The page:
A global analysis of temporal and spatial variations in continental water storage
Article first published online: 10 MAY 2007
Copyright 2007 by the American Geophysical Union.
Water Resources Research
Volume 43, Issue 5, May 2007
How to Cite
2007), A global analysis of temporal and spatial variations in continental water storage, Water Resour. Res., 43, W05416, doi:10.1029/2006WR005247., , , , , and (
- Issue published online: 10 MAY 2007
- Article first published online: 10 MAY 2007
- Manuscript Accepted: 15 DEC 2006
- Manuscript Revised: 28 NOV 2006
- Manuscript Received: 14 JUN 2006
- Water storage;
- storage change;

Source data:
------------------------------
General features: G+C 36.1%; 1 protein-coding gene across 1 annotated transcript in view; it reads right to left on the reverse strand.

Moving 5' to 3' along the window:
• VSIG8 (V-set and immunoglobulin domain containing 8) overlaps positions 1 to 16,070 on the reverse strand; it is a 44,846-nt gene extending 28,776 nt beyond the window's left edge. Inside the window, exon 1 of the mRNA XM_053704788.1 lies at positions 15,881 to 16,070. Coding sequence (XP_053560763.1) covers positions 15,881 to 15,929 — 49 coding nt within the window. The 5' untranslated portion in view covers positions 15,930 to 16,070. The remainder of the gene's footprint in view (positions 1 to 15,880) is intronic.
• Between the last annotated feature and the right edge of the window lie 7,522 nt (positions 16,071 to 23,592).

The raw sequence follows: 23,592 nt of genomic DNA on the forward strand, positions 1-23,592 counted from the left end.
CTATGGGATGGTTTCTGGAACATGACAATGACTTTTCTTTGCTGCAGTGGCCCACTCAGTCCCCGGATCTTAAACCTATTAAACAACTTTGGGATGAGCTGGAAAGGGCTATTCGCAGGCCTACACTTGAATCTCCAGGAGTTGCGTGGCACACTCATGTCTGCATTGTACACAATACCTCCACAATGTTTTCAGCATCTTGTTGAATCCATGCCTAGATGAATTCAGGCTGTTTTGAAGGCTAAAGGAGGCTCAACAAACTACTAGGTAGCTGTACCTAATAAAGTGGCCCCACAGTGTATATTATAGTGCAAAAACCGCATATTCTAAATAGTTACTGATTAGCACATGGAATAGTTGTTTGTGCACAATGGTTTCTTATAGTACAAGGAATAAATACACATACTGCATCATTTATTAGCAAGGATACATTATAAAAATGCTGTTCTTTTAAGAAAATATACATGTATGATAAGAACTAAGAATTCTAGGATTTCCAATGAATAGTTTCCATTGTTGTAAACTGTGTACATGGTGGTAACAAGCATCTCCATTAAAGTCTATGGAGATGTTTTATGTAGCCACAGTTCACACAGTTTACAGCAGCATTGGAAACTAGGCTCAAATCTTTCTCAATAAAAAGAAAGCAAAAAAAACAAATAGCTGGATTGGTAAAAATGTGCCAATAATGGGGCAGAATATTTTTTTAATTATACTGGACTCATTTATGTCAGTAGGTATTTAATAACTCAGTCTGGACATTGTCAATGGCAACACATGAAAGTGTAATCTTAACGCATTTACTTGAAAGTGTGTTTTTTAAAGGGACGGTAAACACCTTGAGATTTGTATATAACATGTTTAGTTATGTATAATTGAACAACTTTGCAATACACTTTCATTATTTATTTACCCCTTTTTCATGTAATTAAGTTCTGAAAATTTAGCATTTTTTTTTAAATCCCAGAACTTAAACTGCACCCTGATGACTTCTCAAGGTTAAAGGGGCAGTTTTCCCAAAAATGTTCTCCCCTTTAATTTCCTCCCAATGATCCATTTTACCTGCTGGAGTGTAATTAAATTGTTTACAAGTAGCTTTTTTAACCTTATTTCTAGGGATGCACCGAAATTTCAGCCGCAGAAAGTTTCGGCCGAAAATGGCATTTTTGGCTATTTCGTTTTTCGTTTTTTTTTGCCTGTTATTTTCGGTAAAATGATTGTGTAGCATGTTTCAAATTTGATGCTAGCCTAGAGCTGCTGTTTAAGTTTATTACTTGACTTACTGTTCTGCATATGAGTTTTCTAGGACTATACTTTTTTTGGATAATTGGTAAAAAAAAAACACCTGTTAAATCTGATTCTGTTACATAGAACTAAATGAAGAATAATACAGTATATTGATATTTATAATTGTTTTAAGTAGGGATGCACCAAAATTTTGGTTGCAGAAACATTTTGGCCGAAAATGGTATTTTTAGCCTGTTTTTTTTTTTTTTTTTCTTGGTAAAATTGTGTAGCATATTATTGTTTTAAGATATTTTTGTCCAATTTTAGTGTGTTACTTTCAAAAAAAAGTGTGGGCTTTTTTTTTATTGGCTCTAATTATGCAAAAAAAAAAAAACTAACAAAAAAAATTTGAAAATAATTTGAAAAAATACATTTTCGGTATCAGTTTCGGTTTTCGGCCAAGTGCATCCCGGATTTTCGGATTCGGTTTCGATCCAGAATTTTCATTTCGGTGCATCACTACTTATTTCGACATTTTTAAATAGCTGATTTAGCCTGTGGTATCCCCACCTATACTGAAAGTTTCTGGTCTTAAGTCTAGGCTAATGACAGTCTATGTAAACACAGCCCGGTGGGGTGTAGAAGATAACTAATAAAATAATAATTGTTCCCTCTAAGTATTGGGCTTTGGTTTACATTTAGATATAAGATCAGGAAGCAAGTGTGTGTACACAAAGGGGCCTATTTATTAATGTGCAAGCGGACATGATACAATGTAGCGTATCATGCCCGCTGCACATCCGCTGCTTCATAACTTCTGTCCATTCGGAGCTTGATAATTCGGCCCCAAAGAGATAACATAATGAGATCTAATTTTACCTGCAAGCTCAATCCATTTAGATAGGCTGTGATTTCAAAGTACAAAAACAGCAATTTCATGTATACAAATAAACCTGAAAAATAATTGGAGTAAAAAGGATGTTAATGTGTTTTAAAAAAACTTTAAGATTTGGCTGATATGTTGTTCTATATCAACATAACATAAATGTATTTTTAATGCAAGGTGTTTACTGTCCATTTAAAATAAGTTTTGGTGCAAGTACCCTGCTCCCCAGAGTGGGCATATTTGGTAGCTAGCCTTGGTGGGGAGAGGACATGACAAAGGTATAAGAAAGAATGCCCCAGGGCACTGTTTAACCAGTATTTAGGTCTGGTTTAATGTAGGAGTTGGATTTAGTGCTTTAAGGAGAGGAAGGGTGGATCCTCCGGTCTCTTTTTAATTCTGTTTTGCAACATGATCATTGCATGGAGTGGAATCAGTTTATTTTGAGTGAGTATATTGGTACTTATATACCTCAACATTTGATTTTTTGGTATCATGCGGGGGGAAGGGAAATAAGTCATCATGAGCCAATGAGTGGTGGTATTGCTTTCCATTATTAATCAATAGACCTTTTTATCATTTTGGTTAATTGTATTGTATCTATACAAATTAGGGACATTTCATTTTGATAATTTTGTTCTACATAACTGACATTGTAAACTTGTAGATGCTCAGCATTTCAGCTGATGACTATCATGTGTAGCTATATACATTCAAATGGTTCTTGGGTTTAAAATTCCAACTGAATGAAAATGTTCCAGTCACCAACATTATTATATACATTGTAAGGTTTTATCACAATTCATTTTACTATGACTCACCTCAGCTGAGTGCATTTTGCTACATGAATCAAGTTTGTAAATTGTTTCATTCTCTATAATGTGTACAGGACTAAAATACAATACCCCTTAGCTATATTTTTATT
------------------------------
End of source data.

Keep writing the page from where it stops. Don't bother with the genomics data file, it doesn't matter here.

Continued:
While continental water storage plays a key role in the Earth's water, energy, and biogeochemical cycles, its temporal and spatial variations are poorly known, in particular, for large areas. This study analyzes water storage simulated with the Watergap Global Hydrology Model. The model represents four major storage compartments: surface water, snow, soil, and groundwater. Water storage variations are analyzed for the period 1961–1995 with 0.5° resolution, for the major global climate zones, and for the 30 largest river basins worldwide. Seasonal variations are the dominant storage change signal with maximum values in the marginal tropics and in snow-dominated high-latitude areas. Interannual variations are associated with large-scale oscillations such as El Niño Southern Oscillation. The contribution of individual water storage compartments to total storage change varies with the climate region and the timescale under consideration. In most regions, a prominent role of storage variations in surface water bodies is found. Surface water reduces markedly the spatial correlation lengths of water storage fields. The simulation results are evaluated against storage variations of combined atmospheric-terrestrial water balance studies and other global models. This study contributes to an improved understanding of continental water storage for which the consistent integration of model results and new observations such as from time-variable gravity data of the Gravity Recovery and Climate Experiment (GRACE) satellite mission is required.